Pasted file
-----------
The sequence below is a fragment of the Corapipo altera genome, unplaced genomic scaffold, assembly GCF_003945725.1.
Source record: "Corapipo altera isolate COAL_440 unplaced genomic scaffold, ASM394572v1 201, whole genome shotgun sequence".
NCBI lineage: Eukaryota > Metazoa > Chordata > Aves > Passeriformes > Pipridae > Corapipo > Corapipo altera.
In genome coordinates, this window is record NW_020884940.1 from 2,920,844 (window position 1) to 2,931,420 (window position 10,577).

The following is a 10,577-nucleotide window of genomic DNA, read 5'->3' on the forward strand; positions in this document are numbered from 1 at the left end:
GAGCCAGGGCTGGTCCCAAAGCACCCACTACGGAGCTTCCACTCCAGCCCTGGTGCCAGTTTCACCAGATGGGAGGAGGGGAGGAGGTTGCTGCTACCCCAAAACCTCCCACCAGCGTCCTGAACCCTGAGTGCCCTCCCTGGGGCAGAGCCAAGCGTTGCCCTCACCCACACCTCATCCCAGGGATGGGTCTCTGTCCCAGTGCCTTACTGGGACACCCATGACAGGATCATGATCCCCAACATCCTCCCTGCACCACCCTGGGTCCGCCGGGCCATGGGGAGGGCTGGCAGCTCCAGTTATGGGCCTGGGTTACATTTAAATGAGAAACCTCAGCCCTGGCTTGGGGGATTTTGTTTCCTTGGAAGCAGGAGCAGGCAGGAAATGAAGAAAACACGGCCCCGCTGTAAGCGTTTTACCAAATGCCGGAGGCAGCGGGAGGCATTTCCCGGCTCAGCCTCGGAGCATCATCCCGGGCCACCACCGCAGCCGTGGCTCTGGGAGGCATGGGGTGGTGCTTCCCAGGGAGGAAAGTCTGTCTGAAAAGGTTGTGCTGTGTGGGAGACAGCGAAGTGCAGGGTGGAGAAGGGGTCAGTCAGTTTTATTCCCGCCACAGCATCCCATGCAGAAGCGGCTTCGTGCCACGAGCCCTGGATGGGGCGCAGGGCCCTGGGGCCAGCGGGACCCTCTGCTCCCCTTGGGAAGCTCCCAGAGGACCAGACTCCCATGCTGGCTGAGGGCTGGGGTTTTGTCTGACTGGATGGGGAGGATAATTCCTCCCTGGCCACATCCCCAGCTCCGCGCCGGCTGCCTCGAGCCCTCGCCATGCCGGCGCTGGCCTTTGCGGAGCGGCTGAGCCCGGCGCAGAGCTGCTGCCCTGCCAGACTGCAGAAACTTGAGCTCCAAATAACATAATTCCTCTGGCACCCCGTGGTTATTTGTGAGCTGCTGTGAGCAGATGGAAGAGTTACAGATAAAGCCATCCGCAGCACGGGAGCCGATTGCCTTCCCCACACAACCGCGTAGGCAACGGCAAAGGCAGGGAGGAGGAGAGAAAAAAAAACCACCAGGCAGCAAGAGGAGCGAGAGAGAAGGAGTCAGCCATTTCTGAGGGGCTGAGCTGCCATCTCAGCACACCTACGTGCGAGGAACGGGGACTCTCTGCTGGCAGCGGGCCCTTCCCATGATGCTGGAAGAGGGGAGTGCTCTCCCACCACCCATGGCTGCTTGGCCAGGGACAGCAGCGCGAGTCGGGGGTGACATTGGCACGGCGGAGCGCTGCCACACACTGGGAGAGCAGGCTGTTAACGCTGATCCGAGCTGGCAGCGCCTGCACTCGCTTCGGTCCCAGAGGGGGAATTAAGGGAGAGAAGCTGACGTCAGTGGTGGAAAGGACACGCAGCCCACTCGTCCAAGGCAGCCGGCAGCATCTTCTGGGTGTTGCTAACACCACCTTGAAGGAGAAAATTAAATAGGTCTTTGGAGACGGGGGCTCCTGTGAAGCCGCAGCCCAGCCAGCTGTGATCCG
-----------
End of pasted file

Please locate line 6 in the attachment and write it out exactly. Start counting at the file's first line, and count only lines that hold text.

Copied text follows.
GAGCCAGGGCTGGTCCCAAAGCACCCACTACGGAGCTTCCACTCCAGCCCTGGTGCCAGTTTCACCAGATGGGAGGAGGGGAGGAGGTTGCTGCTACCCCAAAACCTCCCACCAGCGTCCTGAACCCTGAGTGCCCTCCCTGGGGCAGAGCCAAGCGTTGCCCTCACCCACACCTCATCCCAGGGATGGGTCTCTGTCCCAGTGCCTTACTGGGACACCCATGACAGGATCATGATCCCCAACATCCTCCCTGCACCACCCTGGGTCCGCCGGGCCATGGGGAGGGCTGGCAGCTCCAGTTATGGGCCTGGGTTACATTTAAATGAGAAACCTCAGCCCTGGCTTGGGGGATTTTGTTTCCTTGGAAGCAGGAGCAGGCAGGAAATGAAGAAAACACGGCCCCGCTGTAAGCGTTTTACCAAATGCCGGAGGCAGCGGGAGGCATTTCCCGGCTCAGCCTCGGAGCATCATCCCGGGCCACCACCGCAGCCGTGGCTCTGGGAGGCATGGGGTGGTGCTTCCCAGGGAGGAAAGTCTGTCTGAAAAGGTTGTGCTGTGTGGGAGACAGCGAAGTGCAGGGTGGAGAAGGGGTCAGTCAGTTTTATTCCCGCCACAGCATCCCATGCAGAAGCGGCTTCGTGCCACGAGCCCTGGATGGGGCGCAGGGCCCTGGGGCCAGCGGGACCCTCTGCTCCCCTTGGGAAGCTCCCAGAGGACCAGACTCCCATGCTGGCTGAGGGCTGGGGTTTTGTCTGACTGGATGGGGAGGATAATTCCTCCCTGGCCACATCCCCAGCTCCGCGCCGGCTGCCTCGAGCCCTCGCCATGCCGGCGCTGGCCTTTGCGGAGCGGCTGAGCCCGGCGCAGAGCTGCTGCCCTGCCAGACTGCAGAAACTTGAGCTCCAAATAACATAATTCCTCTGGCACCCCGTGGTTATTTGTGAGCTGCTGTGAGCAGATGGAAGAGTTACAGATAAAGCCATCCGCAGCACGGGAGCCGATTGCCTTCCCCACACAACCGCGTAGGCAACGGCAAAGGCAGGGAGGAGGAGAGAAAAAAAAACCACCAGGCAGCAAGAGGAGCGAGAGAGAAGGAGTCAGCCATTTCTGAGGGGCTGAGCTGCCATCTCAGCACACCTACGTGCGAGGAACGGGGACTCTCTGCTGGCAGCGGGCCCTTCCCATGATGCTGGAAGAGGGGAGTGCTCTCCCACCACCCATGGCTGCTTGGCCAGGGACAGCAGCGCGAGTCGGGGGTGACATTGGCACGGCGGAGCGCTGCCACACACTGGGAGAGCAGGCTGTTAACGCTGATCCGAGCTGGCAGCGCCTGCACTCGCTTCGGTCCCAGAGGGGGAATTAAGGGAGAGAAGCTGACGTCAGTGGTGGAAAGGACACGCAGCCCACTCGTCCAAGGCAGCCGGCAGCATCTTCTGGGTGTTGCTAACACCACCTTGAAGGAGAAAATTAAATAGGTCTTTGGAGACGGGGGCTCCTGTGAAGCCGCAGCCCAGCCAGCTGTGATCCG